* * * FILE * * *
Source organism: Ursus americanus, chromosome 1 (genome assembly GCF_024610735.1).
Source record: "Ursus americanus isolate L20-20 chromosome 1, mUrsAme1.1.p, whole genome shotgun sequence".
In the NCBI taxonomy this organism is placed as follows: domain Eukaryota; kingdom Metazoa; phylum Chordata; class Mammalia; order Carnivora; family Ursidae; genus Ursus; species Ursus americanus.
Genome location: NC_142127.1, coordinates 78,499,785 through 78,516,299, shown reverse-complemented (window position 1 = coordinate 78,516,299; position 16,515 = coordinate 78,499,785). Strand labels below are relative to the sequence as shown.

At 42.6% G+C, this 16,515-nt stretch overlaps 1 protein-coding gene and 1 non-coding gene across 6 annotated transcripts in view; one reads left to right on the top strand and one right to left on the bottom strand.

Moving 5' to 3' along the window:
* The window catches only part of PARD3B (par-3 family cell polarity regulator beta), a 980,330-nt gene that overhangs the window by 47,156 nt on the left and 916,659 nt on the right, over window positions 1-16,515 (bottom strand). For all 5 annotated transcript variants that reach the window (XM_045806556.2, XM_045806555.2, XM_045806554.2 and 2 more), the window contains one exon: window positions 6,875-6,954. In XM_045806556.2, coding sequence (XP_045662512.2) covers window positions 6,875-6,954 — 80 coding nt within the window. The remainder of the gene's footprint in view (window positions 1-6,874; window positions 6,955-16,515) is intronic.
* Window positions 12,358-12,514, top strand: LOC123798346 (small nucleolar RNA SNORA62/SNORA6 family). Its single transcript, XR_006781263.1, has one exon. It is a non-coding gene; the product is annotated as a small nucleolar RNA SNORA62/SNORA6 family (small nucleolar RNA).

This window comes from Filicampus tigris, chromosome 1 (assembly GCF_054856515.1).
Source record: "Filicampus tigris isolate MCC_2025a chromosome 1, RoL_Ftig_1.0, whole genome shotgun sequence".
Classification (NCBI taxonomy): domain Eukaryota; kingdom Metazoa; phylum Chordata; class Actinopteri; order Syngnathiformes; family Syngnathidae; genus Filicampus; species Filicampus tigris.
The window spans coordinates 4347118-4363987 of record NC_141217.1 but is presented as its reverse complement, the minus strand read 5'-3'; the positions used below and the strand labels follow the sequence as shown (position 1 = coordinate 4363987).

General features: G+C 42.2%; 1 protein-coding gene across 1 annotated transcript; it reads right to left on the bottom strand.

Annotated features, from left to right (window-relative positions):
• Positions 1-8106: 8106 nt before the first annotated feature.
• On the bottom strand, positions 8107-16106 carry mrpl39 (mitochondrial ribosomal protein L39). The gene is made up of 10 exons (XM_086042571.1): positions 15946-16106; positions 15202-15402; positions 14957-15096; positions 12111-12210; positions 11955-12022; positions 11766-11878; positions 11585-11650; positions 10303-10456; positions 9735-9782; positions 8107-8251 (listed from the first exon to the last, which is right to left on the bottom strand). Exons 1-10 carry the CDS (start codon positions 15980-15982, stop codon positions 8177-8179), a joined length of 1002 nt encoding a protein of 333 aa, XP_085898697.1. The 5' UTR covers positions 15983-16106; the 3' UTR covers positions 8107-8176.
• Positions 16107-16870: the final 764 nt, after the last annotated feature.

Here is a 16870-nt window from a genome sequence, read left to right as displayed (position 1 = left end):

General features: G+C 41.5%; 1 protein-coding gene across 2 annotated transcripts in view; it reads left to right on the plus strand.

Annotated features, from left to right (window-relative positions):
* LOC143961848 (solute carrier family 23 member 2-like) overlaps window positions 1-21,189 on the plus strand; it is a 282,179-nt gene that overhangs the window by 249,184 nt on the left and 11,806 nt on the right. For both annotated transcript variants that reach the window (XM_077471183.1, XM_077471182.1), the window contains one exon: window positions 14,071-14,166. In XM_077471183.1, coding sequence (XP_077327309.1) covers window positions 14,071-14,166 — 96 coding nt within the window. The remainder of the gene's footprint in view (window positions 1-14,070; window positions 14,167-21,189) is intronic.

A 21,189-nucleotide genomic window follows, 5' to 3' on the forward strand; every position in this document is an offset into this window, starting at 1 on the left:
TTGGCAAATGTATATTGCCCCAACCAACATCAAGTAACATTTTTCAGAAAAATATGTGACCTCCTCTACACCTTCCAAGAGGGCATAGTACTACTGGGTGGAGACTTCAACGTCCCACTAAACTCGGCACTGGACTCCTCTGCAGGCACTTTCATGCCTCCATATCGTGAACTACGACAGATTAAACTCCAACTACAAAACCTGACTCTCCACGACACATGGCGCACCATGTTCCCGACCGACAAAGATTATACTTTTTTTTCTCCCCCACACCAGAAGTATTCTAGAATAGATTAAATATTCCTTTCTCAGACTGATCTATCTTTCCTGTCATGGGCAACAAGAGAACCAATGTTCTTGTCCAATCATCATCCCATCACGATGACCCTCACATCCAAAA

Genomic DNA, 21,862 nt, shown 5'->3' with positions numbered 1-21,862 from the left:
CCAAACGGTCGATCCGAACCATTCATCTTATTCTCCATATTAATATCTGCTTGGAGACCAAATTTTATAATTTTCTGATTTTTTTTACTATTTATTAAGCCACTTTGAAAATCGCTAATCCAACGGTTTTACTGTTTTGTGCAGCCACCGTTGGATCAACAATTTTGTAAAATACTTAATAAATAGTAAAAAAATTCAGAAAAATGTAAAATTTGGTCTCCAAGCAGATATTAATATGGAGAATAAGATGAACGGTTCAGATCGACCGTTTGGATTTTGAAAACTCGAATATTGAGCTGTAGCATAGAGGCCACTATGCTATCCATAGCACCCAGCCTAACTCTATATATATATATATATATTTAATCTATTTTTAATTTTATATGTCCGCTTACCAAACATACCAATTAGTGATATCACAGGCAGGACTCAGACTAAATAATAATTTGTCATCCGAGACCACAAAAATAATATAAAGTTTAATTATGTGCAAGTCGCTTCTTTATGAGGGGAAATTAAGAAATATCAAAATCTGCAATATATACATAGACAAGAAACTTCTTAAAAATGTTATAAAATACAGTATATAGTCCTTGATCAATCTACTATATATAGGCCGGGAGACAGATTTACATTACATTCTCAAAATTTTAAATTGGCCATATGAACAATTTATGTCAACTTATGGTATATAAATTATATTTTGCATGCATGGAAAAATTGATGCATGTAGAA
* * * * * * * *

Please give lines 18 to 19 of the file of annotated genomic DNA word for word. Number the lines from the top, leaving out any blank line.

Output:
Here is a 16870-nt window from a genome sequence, read left to right as displayed (position 1 = left end):

General features: G+C 41.5%; 1 protein-coding gene across 2 annotated transcripts in view; it reads left to right on the plus strand.